US Vice President Mike Pence meets EU and NATO leaders on Monday at the end of a European trip aimed at reassuring allies worried that President Donald Trump might abandon them.
Upon arrival in Brussels on Sunday, Pence said he looked "very much forward" to his meetings with EU foreign policy chief Federica Mogherini, European Council President Donald Tusk, European Commission President Jean-Claude Juncker and NATO Secretary General Jens Stoltenberg.
Brussels follows a visit to the Munich Security Conference, where Pence told European leaders and defence experts: "The United States is and will always be your greatest ally."
"President Trump and our people are truly devoted to our transatlantic union."
Trump's criticism of NATO as "obsolete", his praise for Britain's decision to leave the European Union, and his apparent tilt to Russian President Vladimir Putin have unnerved US allies.
And they continue to seek reassurance from Washington even though Pence, US Defence Secretary James Mattis and US Secretary of State Rex Tillerson hewed close to seven decades of transatlantic policy during their foray into Europe.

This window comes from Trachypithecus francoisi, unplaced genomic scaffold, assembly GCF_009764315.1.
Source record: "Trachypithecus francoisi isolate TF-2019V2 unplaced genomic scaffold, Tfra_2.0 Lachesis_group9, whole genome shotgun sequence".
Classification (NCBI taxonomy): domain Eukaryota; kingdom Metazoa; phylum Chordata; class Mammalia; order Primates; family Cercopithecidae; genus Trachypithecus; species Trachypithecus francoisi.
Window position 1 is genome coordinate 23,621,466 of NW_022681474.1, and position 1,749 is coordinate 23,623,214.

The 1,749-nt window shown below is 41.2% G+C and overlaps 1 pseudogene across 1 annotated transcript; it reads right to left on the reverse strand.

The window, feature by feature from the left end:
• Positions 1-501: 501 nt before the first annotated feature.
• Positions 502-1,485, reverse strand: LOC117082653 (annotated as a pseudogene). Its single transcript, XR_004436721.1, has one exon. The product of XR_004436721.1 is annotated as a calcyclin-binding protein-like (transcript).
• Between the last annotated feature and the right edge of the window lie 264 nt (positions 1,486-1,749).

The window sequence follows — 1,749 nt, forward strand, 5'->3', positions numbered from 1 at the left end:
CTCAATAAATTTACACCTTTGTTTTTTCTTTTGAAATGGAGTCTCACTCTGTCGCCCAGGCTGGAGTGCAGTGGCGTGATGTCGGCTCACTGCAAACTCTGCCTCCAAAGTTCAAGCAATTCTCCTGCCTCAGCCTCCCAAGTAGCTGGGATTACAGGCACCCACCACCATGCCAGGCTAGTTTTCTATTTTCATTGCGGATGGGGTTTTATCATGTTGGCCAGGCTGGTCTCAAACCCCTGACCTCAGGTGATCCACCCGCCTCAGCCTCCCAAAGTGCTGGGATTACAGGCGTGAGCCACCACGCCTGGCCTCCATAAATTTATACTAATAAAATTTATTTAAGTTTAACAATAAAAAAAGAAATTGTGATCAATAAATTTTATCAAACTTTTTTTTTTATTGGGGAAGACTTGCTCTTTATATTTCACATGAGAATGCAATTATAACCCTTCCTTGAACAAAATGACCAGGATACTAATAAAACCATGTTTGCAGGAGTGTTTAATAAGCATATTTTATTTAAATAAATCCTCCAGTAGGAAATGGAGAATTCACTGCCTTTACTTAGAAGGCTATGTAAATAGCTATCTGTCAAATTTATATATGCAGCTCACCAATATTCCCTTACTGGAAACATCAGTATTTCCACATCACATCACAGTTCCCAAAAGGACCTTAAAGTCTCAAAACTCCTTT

Pence said Washington would push Russia to honour the Minsk ceasefire accords in Ukraine and Tillerson said the US would only cooperate with Moscow if it benefits the American people.
But French Foreign Minister Jean-Marc Ayrault said he was "struck" that Pence had never mentioned the EU, which raised doubts after Trump welcomed Brexit and appeared to hope other EU states will follow suit.
Mogherini has said Pence's visit is "a very important political sign," though she suggested EU-US relations may become more pragmatic and less automatic than before.
During her visit to Washington 10 days ago, Moghehrini warned Trump's administration not to "interfere" in European politics amid fears it supports the breakup of the 28-nation EU.
Addressing fears that businessman Ted Malloch might be named the next US ambassador to Brussels, Mogherini said she had been told "there is no decision taken and no specific name considered at this point."
In the German and British press, Malloch reportedly said Brexit was a harbinger of the EU's eventual disintegration, and he has compared the bloc to the Soviet Union.
Tusk and Juncker, who will also meet the new vice president for the first time, have also expressed concerns about Trump.
Juncker said after Trump won the election that he feared the new president will implement everything he said he would during a "campaign that I found absolutely disgusting."
While Pence's meetings with EU and NATO leaders are likely to be diplomatic, several groups plan to hold demonstrations against Trump policies.